Elementary is a different bird when it comes to filtering. Many people who have filtering issues will concede that there needs to be filtering of materials at the elementary level. As an elementary computer lab teacher, you can tell students not to “wander” the Internet and only go to assigned sites, but it’s the nature of the beast (both the kids nature and how you use the Internet) to keep clicking in the search for something new and interesting. Next thing you know, you’re where you don’t belong. Filters will at least hopefully keep them out of some of the worst pornography sites, etc. but here are some home truths:
- They don’t catch everything
- When the kids are motivated, they will sometimes find ways around the firewall. I have yet to see an elementary student who knew about proxy servers (but I’m sure that is just down the road), but simple things like going further down the tree of the URL name so they get to something that’s not blocked is definitely in the skill level of your average fifth or sixth graders and some fourth graders who are especially precocious.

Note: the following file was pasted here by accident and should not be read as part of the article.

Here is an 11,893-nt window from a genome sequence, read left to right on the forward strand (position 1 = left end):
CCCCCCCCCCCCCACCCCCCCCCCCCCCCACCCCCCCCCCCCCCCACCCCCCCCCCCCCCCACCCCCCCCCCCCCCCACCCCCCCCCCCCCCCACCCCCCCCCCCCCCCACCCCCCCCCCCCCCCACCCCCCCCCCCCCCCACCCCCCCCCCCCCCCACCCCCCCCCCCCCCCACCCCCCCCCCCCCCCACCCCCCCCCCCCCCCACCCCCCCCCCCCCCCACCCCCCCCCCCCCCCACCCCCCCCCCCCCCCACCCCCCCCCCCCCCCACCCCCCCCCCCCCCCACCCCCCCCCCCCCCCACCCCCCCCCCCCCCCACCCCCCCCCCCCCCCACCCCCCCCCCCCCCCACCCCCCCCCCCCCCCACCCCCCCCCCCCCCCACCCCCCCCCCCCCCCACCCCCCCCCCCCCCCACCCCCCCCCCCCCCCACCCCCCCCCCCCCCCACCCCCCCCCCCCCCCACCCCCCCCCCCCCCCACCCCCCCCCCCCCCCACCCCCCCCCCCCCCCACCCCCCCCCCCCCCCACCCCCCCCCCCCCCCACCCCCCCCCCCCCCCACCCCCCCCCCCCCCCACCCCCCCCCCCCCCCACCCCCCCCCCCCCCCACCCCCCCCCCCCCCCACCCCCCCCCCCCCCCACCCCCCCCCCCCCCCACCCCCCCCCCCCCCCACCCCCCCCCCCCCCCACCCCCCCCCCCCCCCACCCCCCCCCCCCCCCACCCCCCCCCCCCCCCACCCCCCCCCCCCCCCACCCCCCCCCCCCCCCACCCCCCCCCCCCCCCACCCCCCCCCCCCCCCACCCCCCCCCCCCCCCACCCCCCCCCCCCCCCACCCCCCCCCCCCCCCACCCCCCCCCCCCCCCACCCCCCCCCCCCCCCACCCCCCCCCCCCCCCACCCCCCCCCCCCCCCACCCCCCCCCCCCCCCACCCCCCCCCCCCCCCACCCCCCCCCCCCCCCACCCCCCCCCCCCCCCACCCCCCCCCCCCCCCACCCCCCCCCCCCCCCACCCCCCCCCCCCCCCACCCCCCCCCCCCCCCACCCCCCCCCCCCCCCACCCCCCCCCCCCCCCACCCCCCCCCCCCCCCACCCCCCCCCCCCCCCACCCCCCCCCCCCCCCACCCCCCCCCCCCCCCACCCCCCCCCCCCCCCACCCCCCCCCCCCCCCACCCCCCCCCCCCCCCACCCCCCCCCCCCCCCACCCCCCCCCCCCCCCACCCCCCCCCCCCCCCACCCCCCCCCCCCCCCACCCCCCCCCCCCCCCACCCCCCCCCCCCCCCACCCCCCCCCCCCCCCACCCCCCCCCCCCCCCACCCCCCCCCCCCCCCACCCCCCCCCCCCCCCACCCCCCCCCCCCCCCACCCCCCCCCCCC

- These are automated systems, and can best be analogized as an axe, rather than a surgical knife. The particular service my district (and Larry’s) has more than a passing resemblance to a cudgel.
So at a recent district technology meeting I had an interesting discussion about the blocking software companies. I’d like to find out more information about this to confirm what I’ve learned, so if you are a district technology administrator, or you know one, ask them this…
- Since CIPA started, have the number of vendors offering blocking services declined?
- What has happened to the pricing levels over time?
If your answer is similar to what I’m starting to hear (and I will be looking into this more myself), words like the name of a popular children’s game involving real estate transactions are coming to mind.
Leave a comment with your findings and thoughts.